Before & After: A Designer Mixes Asian and American Influences in Her Family’s San Francisco Kitchen

Donald Judd and Japanese shoji screens are some of the inspirations behind designer Amy Kwok’s renovated kitchen in Noe Valley.

"Around the time we were thinking of moving back [to San Francisco], I took a trip to Marfa, Texas, and fell in love with the agelessness of Donald Judd’s work," says Amy. "I liked the idea of having a classic American reference to the space, since we are influenced as much from America as we are by Asian culture."

“It’s important to make a space reflect the people who inhabit it,” designer Amy Kwok says. It’s a philosophy she brings to her work on small interior architecture projects, and a way of life in the home she shares with her husband Wei Lai and their twins, Oliver and Chloe, in San Francisco’s Noe Valley. 

Before:

The original kitchen had been renovated in the 1990s, with laminate flooring and frosted fronts.

The original kitchen had been renovated in the 1990s, with laminate flooring and frosted fronts. 

Photo courtesy of Amy Kwok

After: 

"Around the time we were thinking of moving back [to San Francisco], I took a trip to Marfa, Texas, and fell in love with the agelessness of Donald Judd’s work," says Amy. "I liked the idea of having a classic American reference to the space, since we are influenced as much from America as we are by Asian culture."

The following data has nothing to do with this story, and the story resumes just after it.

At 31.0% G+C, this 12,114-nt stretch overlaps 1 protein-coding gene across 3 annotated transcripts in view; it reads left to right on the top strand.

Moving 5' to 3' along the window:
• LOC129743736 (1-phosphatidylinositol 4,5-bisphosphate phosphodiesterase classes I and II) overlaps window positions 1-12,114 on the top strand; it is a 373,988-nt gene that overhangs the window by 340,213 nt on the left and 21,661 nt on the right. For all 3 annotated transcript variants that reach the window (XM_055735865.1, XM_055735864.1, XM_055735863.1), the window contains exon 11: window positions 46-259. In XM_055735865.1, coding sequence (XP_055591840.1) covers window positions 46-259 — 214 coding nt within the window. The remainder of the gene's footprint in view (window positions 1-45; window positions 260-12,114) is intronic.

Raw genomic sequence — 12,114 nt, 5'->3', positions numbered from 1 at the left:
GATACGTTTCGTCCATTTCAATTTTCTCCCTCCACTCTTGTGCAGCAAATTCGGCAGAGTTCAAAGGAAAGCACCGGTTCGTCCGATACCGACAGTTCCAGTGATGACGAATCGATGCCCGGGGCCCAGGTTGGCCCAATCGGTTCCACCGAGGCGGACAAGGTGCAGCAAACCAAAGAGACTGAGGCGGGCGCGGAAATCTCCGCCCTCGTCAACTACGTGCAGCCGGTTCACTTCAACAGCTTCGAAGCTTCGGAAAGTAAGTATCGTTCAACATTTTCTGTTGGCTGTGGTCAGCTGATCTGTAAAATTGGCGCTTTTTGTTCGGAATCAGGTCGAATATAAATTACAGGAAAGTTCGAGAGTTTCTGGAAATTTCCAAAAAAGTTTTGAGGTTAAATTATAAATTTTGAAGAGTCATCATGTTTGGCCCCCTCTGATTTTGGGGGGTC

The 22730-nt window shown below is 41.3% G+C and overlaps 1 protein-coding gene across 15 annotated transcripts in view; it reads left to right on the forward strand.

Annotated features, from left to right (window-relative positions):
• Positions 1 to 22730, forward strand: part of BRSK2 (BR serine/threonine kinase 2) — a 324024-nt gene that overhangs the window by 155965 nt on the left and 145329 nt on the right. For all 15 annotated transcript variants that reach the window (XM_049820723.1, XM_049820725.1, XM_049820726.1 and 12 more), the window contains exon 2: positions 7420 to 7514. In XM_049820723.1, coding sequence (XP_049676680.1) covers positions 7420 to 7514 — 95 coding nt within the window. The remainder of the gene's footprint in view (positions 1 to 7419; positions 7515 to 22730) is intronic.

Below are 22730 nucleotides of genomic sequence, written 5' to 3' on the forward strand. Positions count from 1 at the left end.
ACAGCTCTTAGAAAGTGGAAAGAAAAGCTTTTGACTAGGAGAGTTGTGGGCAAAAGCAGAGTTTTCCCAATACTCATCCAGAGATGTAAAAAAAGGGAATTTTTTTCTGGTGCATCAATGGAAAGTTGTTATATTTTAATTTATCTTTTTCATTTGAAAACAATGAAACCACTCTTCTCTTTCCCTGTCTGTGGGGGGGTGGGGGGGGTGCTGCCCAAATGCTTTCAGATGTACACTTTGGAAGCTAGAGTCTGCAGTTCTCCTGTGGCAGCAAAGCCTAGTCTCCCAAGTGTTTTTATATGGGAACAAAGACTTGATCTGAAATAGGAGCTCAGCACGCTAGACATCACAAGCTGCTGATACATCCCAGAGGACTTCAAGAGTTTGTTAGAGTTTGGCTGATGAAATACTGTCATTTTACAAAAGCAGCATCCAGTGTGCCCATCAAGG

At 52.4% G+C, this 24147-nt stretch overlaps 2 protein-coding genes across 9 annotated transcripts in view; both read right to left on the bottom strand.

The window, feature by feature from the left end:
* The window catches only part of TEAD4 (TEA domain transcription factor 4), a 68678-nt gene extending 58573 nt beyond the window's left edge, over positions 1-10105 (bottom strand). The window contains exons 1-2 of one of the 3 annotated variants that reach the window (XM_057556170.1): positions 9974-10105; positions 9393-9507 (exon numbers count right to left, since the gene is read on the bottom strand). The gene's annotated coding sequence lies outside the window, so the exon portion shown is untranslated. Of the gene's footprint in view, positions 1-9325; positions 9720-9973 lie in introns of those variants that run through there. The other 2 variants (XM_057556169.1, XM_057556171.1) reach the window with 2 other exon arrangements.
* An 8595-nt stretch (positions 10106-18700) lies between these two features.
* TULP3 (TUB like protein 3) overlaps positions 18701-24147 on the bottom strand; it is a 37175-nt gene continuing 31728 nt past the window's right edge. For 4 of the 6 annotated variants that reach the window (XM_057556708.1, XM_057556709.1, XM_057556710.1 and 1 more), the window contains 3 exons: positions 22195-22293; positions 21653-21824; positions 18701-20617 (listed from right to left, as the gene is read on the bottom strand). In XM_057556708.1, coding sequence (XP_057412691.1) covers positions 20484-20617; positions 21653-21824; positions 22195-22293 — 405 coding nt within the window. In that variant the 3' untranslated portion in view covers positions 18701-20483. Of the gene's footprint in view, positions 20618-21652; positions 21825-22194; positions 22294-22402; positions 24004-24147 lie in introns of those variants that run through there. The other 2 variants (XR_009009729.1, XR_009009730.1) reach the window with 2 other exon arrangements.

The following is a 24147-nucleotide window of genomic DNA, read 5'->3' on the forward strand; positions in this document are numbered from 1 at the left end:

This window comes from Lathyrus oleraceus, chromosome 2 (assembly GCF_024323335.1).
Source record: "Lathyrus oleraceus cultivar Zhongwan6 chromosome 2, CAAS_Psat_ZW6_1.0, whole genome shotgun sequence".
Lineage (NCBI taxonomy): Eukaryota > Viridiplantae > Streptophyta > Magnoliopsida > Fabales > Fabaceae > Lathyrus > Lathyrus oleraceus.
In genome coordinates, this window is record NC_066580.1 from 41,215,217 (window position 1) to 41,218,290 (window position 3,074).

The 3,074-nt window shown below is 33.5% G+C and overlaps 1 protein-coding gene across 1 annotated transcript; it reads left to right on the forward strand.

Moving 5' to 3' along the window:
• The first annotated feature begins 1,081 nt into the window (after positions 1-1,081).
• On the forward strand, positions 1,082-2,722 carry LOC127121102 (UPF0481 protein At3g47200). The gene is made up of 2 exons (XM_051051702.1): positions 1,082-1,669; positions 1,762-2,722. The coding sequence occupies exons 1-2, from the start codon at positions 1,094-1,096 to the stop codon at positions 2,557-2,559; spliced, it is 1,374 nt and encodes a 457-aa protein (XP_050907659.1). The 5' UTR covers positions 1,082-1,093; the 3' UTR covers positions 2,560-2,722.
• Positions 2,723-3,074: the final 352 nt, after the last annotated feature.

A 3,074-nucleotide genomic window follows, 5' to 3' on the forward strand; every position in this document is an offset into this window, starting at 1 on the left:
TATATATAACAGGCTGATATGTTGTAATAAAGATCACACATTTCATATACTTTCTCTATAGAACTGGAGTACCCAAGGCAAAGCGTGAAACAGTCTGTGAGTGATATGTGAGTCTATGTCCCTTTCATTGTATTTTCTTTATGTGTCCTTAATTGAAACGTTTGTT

“Around the time we were thinking of moving back [to San Francisco], I took a trip to Marfa, Texas, and fell in love with the agelessness of Donald Judd’s work,” says Amy. “I liked the idea of having a classic American reference to the space, since we are influenced as much from America as we are by Asian culture.”

Photo by Mariko Reed

To take in the atmosphere of their kitchen, which blends effortlessly into a dining and living space, is to glimpse the couple’s inspirations and experiences. There’s the pendant light they discovered as newlyweds in Paris, and an island inspired by artist Donald Judd after a trip to Marfa, Texas. Wide cabinets are practical for storage, and open up the space for toddlers to run around. It all tells their personal story as a young family, from where they’ve been to where they choose to be. 

“We wanted the home to be a zen haven from the hustle and bustle,” she continues. When the couple decided to move into this stucco-and-wood-frame home originally built in the 1950s, they saw it as a happy reunion. They had been living just over the Bay Bridge in Oakland—a move they made after the twins were first born—but Amy and Wei missed the distinct personality of San Francisco. Noe Valley was in the midst of it all, but also had the nickname of “Stroller Valley.” The property had the location—it just needed a few strategic upgrades. 

Before: 

"We wanted to update the fixtures and finishes to reflect how we live," Amy says.

“We wanted to update the fixtures and finishes to reflect how we live,” Amy says. 

Photo courtesy of Amy Kwok

See the full story on Dwell.com: Before & After: A Designer Mixes Asian and American Influences in Her Family’s San Francisco Kitchen
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